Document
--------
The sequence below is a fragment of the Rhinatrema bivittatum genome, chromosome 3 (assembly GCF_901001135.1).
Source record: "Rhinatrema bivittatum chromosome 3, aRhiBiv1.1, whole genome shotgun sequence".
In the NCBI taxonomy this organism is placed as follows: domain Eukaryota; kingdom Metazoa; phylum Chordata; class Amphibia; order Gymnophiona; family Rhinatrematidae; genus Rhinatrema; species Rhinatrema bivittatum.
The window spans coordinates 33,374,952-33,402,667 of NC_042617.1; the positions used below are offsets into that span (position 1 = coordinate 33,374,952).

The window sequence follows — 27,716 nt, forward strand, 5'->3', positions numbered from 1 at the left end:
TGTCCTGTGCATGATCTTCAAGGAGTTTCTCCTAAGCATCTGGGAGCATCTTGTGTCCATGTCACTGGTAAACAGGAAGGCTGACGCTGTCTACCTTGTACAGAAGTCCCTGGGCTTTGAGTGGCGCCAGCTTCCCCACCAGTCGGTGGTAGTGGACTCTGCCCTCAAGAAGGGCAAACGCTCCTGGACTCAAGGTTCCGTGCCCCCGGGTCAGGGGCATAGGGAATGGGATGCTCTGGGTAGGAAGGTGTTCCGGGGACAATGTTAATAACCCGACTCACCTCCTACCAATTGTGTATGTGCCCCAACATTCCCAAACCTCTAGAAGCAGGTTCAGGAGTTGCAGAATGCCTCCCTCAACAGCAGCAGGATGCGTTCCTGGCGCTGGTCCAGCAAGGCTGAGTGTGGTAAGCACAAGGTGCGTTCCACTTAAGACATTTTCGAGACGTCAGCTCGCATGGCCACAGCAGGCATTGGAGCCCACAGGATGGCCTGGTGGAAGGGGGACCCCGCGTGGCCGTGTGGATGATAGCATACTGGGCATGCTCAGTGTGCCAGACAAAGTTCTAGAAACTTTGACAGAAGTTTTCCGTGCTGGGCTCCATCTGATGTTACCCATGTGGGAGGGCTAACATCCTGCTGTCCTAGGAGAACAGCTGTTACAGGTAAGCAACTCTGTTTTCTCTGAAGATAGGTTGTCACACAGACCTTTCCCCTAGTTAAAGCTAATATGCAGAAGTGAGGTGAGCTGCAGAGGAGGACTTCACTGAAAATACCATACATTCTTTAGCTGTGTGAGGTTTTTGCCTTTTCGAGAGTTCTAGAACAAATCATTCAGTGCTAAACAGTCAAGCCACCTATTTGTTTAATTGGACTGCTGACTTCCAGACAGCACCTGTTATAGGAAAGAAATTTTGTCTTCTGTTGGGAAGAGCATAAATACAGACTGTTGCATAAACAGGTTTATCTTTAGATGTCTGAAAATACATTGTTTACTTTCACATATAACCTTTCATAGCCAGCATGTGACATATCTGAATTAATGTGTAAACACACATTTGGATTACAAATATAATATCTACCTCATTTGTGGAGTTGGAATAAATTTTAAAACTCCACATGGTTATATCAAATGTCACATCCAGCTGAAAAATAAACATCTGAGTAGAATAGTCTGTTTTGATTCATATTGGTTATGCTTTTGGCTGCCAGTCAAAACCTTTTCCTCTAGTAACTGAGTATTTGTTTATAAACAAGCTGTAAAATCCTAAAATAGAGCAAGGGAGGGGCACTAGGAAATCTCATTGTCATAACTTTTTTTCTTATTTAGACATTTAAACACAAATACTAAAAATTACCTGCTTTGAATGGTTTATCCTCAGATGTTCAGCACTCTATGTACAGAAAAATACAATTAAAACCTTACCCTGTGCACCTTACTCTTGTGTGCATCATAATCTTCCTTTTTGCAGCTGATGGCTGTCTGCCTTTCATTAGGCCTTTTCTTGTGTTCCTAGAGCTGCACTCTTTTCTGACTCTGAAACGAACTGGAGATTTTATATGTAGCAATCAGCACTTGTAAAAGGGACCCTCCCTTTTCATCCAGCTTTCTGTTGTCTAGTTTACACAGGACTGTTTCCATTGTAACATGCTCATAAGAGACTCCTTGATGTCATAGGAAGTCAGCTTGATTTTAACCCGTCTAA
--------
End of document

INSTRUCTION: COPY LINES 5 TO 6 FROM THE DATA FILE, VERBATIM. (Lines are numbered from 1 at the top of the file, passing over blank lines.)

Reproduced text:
The window sequence follows — 27,716 nt, forward strand, 5'->3', positions numbered from 1 at the left end:
TGTCCTGTGCATGATCTTCAAGGAGTTTCTCCTAAGCATCTGGGAGCATCTTGTGTCCATGTCACTGGTAAACAGGAAGGCTGACGCTGTCTACCTTGTACAGAAGTCCCTGGGCTTTGAGTGGCGCCAGCTTCCCCACCAGTCGGTGGTAGTGGACTCTGCCCTCAAGAAGGGCAAACGCTCCTGGACTCAAGGTTCCGTGCCCCCGGGTCAGGGGCATAGGGAATGGGATGCTCTGGGTAGGAAGGTGTTCCGGGGACAATGTTAATAACCCGACTCACCTCCTACCAATTGTGTATGTGCCCCAACATTCCCAAACCTCTAGAAGCAGGTTCAGGAGTTGCAGAATGCCTCCCTCAACAGCAGCAGGATGCGTTCCTGGCGCTGGTCCAGCAAGGCTGAGTGTGGTAAGCACAAGGTGCGTTCCACTTAAGACATTTTCGAGACGTCAGCTCGCATGGCCACAGCAGGCATTGGAGCCCACAGGATGGCCTGGTGGAAGGGGGACCCCGCGTGGCCGTGTGGATGATAGCATACTGGGCATGCTCAGTGTGCCAGACAAAGTTCTAGAAACTTTGACAGAAGTTTTCCGTGCTGGGCTCCATCTGATGTTACCCATGTGGGAGGGCTAACATCCTGCTGTCCTAGGAGAACAGCTGTTACAGGTAAGCAACTCTGTTTTCTCTGAAGATAGGTTGTCACACAGACCTTTCCCCTAGTTAAAGCTAATATGCAGAAGTGAGGTGAGCTGCAGAGGAGGACTTCACTGAAAATACCATACATTCTTTAGCTGTGTGAGGTTTTTGCCTTTTCGAGAGTTCTAGAACAAATCATTCAGTGCTAAACAGTCAAGCCACCTATTTGTTTAATTGGACTGCTGACTTCCAGACAGCACCTGTTATAGGAAAGAAATTTTGTCTTCTGTTGGGAAGAGCATAAATACAGACTGTTGCATAAACAGGTTTATCTTTAGATGTCTGAAAATACATTGTTTACTTTCACATATAACCTTTCATAGCCAGCATGTGACATATCTGAATTAATGTGTAAACACACATTTGGATTACAAATATAATATCTACCTCATTTGTGGAGTTGGAATAAATTTTAAAACTCCACATGGTTATATCAAATGTCACATCCAGCTGAAAAATAAACATCTGAGTAGAATAGTCTGTTTTGATTCATATTGGTTATGCTTTTGGCTGCCAGTCAAAACCTTTTCCTCTAGTAACTGAGTATTTGTTTATAAACAAGCTGTAAAATCCTAAAATAGAGCAAGGGAGGGGCACTAGGAAATCTCATTGTCATAACTTTTTTTCTTATTTAGACATTTAAACACAAATACTAAAAATTACCTGCTTTGAATGGTTTATCCTCAGATGTTCAGCACTCTATGTACAGAAAAATACAATTAAAACCTTACCCTGTGCACCTTACTCTTGTGTGCATCATAATCTTCCTTTTTGCAGCTGATGGCTGTCTGCCTTTCATTAGGCCTTTTCTTGTGTTCCTAGAGCTGCACTCTTTTCTGACTCTGAAACGAACTGGAGATTTTATATGTAGCAATCAGCACTTGTAAAAGGGACCCTCCCTTTTCATCCAGCTTTCTGTTGTCTAGTTTACACAGGACTGTTTCCATTGTAACATGCTCATAAGAGACTCCTTGATGTCATAGGAAGTCAGCTTGATTTTAACCCGTCTAA